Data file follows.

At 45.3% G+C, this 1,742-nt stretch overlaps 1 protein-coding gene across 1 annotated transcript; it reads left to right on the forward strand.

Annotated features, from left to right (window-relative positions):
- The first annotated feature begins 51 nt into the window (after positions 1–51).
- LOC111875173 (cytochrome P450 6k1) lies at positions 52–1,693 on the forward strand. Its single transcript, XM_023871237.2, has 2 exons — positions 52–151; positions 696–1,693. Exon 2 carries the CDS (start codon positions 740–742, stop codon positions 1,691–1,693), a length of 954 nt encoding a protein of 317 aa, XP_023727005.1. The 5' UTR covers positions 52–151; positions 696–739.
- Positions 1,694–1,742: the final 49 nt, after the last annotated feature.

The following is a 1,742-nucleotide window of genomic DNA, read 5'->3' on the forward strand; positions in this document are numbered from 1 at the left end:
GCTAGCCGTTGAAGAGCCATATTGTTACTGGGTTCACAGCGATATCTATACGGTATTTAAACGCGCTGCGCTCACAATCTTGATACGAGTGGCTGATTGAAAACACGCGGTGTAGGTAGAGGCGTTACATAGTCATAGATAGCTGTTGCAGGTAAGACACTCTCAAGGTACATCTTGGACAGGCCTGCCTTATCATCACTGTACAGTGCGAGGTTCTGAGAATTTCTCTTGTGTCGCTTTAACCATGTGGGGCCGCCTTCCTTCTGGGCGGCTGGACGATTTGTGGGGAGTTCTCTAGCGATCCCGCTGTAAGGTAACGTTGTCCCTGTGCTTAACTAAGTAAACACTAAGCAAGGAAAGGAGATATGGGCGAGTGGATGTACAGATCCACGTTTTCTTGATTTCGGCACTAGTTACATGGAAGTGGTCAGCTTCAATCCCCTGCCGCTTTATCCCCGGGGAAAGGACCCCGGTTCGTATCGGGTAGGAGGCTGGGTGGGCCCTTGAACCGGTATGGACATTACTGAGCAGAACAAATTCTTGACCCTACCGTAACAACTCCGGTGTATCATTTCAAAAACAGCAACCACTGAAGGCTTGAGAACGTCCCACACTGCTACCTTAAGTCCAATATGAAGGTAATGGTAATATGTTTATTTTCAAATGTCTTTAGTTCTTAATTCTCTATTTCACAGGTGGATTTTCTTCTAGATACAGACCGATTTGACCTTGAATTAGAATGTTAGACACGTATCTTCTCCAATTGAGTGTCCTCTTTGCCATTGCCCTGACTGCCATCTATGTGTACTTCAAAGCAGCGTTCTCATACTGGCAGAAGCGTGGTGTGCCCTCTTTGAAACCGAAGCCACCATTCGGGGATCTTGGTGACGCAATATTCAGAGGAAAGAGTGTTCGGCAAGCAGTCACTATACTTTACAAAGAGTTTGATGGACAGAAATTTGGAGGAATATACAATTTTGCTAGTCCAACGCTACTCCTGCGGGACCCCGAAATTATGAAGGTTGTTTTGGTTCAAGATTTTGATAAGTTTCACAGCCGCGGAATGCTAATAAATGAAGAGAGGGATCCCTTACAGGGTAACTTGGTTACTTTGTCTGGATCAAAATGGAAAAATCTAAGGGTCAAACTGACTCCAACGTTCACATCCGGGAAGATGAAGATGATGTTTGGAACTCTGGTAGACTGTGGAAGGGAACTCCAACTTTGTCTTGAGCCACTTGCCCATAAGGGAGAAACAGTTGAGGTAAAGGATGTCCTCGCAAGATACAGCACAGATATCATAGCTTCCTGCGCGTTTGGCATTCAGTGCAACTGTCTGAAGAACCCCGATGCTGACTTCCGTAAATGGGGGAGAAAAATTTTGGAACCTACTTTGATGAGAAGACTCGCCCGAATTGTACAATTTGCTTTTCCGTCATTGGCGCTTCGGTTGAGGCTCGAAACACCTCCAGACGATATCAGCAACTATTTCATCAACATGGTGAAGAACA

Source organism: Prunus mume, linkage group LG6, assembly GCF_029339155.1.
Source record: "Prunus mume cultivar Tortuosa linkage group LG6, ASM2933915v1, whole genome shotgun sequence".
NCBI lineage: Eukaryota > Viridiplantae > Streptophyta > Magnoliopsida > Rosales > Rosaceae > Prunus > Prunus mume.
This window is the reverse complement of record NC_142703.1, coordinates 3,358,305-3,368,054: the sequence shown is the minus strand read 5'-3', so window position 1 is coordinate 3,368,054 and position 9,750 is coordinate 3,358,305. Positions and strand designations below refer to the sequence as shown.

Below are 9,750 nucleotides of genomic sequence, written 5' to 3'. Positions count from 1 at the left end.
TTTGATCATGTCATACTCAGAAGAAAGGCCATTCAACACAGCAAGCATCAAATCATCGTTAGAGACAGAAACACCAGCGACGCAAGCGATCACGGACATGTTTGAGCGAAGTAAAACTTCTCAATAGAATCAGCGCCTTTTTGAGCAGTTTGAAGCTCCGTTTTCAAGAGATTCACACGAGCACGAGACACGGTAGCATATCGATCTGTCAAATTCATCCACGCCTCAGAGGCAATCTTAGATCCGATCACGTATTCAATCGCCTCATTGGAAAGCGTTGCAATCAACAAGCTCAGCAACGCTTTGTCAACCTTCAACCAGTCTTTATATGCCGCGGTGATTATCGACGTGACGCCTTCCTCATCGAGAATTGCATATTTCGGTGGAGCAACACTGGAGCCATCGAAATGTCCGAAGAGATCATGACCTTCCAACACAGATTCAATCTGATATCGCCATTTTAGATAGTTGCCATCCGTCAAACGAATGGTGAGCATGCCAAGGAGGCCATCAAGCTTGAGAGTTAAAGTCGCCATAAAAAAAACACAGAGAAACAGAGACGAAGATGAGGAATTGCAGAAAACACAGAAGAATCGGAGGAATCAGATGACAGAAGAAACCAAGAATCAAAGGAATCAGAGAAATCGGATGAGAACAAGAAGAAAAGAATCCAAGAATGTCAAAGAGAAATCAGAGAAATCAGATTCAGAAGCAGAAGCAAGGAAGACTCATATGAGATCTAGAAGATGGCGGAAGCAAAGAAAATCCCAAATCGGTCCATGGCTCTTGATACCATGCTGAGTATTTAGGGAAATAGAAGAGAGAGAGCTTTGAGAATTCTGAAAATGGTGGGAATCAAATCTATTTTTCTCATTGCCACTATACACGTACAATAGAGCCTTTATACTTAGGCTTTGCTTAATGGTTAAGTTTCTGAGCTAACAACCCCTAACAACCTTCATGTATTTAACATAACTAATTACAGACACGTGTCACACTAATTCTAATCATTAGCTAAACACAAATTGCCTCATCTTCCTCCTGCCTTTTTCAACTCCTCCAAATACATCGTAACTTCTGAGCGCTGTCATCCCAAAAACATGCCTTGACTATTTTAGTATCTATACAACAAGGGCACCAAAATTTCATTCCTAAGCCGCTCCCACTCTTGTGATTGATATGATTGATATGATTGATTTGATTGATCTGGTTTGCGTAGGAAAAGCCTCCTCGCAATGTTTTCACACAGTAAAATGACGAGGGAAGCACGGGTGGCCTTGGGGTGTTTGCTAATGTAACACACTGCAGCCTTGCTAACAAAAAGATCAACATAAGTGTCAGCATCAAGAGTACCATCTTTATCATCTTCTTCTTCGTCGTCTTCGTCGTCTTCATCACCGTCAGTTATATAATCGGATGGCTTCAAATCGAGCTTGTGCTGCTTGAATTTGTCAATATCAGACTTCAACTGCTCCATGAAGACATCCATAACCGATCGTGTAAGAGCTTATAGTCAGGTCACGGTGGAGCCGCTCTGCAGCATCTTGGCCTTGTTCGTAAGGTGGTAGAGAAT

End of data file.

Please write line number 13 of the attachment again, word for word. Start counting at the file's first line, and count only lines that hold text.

TTTGATCATGTCATACTCAGAAGAAAGGCCATTCAACACAGCAAGCATCAAATCATCGTTAGAGACAGAAACACCAGCGACGCAAGCGATCACGGACATGTTTGAGCGAAGTAAAACTTCTCAATAGAATCAGCGCCTTTTTGAGCAGTTTGAAGCTCCGTTTTCAAGAGATTCACACGAGCACGAGACACGGTAGCATATCGATCTGTCAAATTCATCCACGCCTCAGAGGCAATCTTAGATCCGATCACGTATTCAATCGCCTCATTGGAAAGCGTTGCAATCAACAAGCTCAGCAACGCTTTGTCAACCTTCAACCAGTCTTTATATGCCGCGGTGATTATCGACGTGACGCCTTCCTCATCGAGAATTGCATATTTCGGTGGAGCAACACTGGAGCCATCGAAATGTCCGAAGAGATCATGACCTTCCAACACAGATTCAATCTGATATCGCCATTTTAGATAGTTGCCATCCGTCAAACGAATGGTGAGCATGCCAAGGAGGCCATCAAGCTTGAGAGTTAAAGTCGCCATAAAAAAAACACAGAGAAACAGAGACGAAGATGAGGAATTGCAGAAAACACAGAAGAATCGGAGGAATCAGATGACAGAAGAAACCAAGAATCAAAGGAATCAGAGAAATCGGATGAGAACAAGAAGAAAAGAATCCAAGAATGTCAAAGAGAAATCAGAGAAATCAGATTCAGAAGCAGAAGCAAGGAAGACTCATATGAGATCTAGAAGATGGCGGAAGCAAAGAAAATCCCAAATCGGTCCATGGCTCTTGATACCATGCTGAGTATTTAGGGAAATAGAAGAGAGAGAGCTTTGAGAATTCTGAAAATGGTGGGAATCAAATCTATTTTTCTCATTGCCACTATACACGTACAATAGAGCCTTTATACTTAGGCTTTGCTTAATGGTTAAGTTTCTGAGCTAACAACCCCTAACAACCTTCATGTATTTAACATAACTAATTACAGACACGTGTCACACTAATTCTAATCATTAGCTAAACACAAATTGCCTCATCTTCCTCCTGCCTTTTTCAACTCCTCCAAATACATCGTAACTTCTGAGCGCTGTCATCCCAAAAACATGCCTTGACTATTTTAGTATCTATACAACAAGGGCACCAAAATTTCATTCCTAAGCCGCTCCCACTCTTGTGATTGATATGATTGATATGATTGATTTGATTGATCTGGTTTGCGTAGGAAAAGCCTCCTCGCAATGTTTTCACACAGTAAAATGACGAGGGAAGCACGGGTGGCCTTGGGGTGTTTGCTAATGTAACACACTGCAGCCTTGCTAACAAAAAGATCAACATAAGTGTCAGCATCAAGAGTACCATCTTTATCATCTTCTTCTTCGTCGTCTTCGTCGTCTTCATCACCGTCAGTTATATAATCGGATGGCTTCAAATCGAGCTTGTGCTGCTTGAATTTGTCAATATCAGACTTCAACTGCTCCATGAAGACATCCATAACCGATCGTGTAAGAGCTTATAGTCAGGTCACGGTGGAGCCGCTCTGCAGCATCTTGGCCTTGTTCGTAAGGTGGTAGAGAAT